Peter Sutherland, the UN Special Representative on International Migration, castigated the governments of the UK, France and several Central and East European states for their seeming failure to understand the desperate plight of refugees fleeing war zones. A visit to the camps in Calais had left him wondering if the squalor he saw there was a deliberate ploy to discourage others from trying to find refuge in the UK.
Mr Sutherland said: “The conditions in which the migrants were living were truly shocking. Doctors there told me of clear evidence of TB and scabies.
“This is a disgrace. It is also a clear example of the broader inadequacies in Europe’s practical expression of its much-vaunted values. These poor people, determined to reach Britain, and having already endured dreadful hardships to get to Calais, are stuck. The site is a living reproach to European society – a desperate place populated by desperate people.”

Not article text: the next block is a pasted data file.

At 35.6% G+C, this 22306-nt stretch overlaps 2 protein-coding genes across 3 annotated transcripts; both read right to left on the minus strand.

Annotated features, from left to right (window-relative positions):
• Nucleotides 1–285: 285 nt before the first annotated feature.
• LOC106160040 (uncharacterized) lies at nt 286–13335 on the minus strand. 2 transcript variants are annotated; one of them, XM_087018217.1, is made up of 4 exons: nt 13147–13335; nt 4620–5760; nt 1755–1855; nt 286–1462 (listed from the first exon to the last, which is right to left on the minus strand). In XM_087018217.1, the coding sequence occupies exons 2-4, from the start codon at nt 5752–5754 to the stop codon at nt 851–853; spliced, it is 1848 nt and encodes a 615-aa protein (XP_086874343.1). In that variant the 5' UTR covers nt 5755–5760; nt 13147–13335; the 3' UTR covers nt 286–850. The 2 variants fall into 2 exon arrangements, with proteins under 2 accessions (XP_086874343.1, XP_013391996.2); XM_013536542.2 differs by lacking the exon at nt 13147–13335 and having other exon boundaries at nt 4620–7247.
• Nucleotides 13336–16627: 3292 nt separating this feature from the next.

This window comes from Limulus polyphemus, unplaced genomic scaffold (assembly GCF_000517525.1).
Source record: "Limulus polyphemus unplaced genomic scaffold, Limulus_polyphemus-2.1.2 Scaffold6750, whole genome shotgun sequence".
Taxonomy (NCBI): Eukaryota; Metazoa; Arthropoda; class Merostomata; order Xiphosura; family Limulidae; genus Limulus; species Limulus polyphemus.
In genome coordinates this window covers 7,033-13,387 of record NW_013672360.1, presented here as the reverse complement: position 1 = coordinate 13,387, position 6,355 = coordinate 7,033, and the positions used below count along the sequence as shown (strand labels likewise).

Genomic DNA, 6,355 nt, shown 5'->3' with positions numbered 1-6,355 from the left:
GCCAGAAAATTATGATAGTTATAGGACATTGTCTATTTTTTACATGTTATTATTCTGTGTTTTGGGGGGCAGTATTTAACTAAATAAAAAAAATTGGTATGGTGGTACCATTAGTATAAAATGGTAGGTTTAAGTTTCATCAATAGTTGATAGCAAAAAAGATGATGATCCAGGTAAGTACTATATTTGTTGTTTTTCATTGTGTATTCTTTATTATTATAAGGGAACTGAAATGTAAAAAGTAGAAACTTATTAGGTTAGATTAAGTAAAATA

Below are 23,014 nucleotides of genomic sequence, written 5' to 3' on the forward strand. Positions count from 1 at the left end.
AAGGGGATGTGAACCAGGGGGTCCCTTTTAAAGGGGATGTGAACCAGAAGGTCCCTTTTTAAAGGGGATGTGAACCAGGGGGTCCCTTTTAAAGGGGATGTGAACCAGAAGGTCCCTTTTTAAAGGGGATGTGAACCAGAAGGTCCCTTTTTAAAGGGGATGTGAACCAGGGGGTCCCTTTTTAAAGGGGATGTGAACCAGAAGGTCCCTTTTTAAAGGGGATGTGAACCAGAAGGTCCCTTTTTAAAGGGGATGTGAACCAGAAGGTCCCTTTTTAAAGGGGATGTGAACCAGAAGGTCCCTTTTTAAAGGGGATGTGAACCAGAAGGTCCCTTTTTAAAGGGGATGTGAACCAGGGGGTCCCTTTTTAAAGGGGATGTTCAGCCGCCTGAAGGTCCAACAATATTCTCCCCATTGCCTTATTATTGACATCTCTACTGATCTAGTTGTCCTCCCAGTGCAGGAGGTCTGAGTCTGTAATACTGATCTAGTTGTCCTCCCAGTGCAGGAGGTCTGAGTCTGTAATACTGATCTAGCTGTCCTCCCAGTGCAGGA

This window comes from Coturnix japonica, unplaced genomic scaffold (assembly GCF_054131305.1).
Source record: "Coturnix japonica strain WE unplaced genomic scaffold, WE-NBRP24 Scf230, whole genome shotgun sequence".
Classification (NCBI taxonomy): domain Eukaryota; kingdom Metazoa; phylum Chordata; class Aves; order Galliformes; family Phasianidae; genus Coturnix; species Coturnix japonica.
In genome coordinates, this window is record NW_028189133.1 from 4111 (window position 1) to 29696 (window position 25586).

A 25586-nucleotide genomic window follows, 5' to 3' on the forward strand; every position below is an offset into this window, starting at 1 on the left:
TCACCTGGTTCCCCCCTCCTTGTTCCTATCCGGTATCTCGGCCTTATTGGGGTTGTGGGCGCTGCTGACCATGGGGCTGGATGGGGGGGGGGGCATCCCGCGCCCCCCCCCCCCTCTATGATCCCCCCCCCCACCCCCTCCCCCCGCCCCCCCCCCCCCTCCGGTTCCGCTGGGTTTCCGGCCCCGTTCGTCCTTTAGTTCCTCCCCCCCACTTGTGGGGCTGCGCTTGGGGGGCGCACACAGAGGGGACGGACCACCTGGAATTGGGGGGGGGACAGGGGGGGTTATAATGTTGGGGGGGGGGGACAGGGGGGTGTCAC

Mr Sutherland added: “The numbers in the camp are only about 3,000 and could be easily handled. Are they being kept in squalor to put off others? Is improving their condition seen as a potential ‘pull factor?’ This logic is almost as obscene as the suggestion that saving lives in the Mediterranean might tempt others to come. The reality is that the issues surrounding the mobility of mankind in an era of global communications of all kinds require far more than the pandering to the xenophobia and racism increasingly evident in parts of the developed world.”
On 9 October, the Mid Kent MP Helen Whately said conditions there were “bad and getting worse”.